Traceability and Normal Accident Theory: How Does Supply Network Complexity Influence the Traceability of Adverse Events?
Article first published online: 9 JUL 2009
© 2009 Institute for Supply Management, Inc.™
Journal of Supply Chain Management
Volume 45, Issue 3, pages 40–53, July 2009
How to Cite
SKILTON, P. F. and ROBINSON, J. L. (2009), Traceability and Normal Accident Theory: How Does Supply Network Complexity Influence the Traceability of Adverse Events?. Journal of Supply Chain Management, 45: 40–53. doi: 10.1111/j.1745-493X.2009.03170.x
- Issue published online: 9 JUL 2009
- Article first published online: 9 JUL 2009
- supply network complexity;
- food supply;
- supply chain strategy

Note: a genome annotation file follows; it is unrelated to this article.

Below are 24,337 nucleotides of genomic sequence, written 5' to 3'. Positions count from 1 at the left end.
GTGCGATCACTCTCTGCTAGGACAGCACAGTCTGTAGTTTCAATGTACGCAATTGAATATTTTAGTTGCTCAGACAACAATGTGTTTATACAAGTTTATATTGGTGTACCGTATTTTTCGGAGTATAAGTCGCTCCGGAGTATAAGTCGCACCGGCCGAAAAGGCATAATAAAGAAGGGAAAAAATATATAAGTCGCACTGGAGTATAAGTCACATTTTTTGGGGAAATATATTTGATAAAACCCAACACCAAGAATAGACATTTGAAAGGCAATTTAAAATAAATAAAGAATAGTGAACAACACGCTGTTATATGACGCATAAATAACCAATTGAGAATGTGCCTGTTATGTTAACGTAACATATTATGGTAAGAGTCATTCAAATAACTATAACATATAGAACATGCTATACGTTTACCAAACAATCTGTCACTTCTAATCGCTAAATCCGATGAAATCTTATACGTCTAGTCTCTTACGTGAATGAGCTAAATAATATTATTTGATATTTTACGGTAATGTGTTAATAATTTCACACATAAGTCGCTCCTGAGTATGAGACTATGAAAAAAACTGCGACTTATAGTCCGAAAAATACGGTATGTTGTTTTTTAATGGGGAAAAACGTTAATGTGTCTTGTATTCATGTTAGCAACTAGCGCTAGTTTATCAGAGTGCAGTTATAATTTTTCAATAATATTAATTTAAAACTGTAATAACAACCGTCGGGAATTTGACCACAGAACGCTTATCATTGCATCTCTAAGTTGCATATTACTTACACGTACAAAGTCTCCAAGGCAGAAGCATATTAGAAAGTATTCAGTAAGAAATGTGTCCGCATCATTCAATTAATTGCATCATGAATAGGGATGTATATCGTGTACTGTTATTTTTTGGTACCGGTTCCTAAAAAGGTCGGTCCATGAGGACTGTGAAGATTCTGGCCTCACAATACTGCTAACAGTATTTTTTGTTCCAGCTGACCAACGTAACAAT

In this paper, we develop theory about the relationship between supply network complexity and the traceability of adverse events. Because adverse events in complex supply networks are frequent and sometimes catastrophic, understanding how they happen is critical for the management of quality in complex supply networks. Drawing on literatures that deal with normal accidents, traceability, transparency and network complexity, we develop propositions that help explain how traceable adverse events will be in different types of supply networks. Drawing on examples from food supply networks, we illustrate the barriers to traceability associated with different types of complex network structure. We end by discussing managerial and academic implications for the design of traceability systems and supply networks.